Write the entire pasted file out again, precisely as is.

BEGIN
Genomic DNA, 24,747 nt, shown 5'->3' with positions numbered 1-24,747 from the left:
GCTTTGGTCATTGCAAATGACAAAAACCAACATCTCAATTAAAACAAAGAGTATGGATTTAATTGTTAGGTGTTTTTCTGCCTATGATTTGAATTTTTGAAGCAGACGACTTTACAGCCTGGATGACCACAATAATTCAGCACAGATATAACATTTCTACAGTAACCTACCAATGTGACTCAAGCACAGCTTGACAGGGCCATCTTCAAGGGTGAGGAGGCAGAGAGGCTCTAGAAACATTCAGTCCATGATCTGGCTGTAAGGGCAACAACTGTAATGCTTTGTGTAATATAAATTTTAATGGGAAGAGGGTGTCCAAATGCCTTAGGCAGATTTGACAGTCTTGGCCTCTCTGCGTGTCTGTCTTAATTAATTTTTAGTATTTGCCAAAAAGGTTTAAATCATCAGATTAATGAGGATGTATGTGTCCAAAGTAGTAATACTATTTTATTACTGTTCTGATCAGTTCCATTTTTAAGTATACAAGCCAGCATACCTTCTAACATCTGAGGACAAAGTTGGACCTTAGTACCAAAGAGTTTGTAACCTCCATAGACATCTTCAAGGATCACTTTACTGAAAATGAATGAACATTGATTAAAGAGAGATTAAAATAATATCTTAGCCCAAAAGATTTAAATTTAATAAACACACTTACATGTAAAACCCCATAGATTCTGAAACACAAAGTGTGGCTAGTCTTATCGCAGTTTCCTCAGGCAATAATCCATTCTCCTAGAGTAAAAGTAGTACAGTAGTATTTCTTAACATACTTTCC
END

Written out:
Genomic DNA, 24,747 nt, shown 5'->3' with positions numbered 1-24,747 from the left:
GCTTTGGTCATTGCAAATGACAAAAACCAACATCTCAATTAAAACAAAGAGTATGGATTTAATTGTTAGGTGTTTTTCTGCCTATGATTTGAATTTTTGAAGCAGACGACTTTACAGCCTGGATGACCACAATAATTCAGCACAGATATAACATTTCTACAGTAACCTACCAATGTGACTCAAGCACAGCTTGACAGGGCCATCTTCAAGGGTGAGGAGGCAGAGAGGCTCTAGAAACATTCAGTCCATGATCTGGCTGTAAGGGCAACAACTGTAATGCTTTGTGTAATATAAATTTTAATGGGAAGAGGGTGTCCAAATGCCTTAGGCAGATTTGACAGTCTTGGCCTCTCTGCGTGTCTGTCTTAATTAATTTTTAGTATTTGCCAAAAAGGTTTAAATCATCAGATTAATGAGGATGTATGTGTCCAAAGTAGTAATACTATTTTATTACTGTTCTGATCAGTTCCATTTTTAAGTATACAAGCCAGCATACCTTCTAACATCTGAGGACAAAGTTGGACCTTAGTACCAAAGAGTTTGTAACCTCCATAGACATCTTCAAGGATCACTTTACTGAAAATGAATGAACATTGATTAAAGAGAGATTAAAATAATATCTTAGCCCAAAAGATTTAAATTTAATAAACACACTTACATGTAAAACCCCATAGATTCTGAAACACAAAGTGTGGCTAGTCTTATCGCAGTTTCCTCAGGCAATAATCCATTCTCCTAGAGTAAAAGTAGTACAGTAGTATTTCTTAACATACTTTCC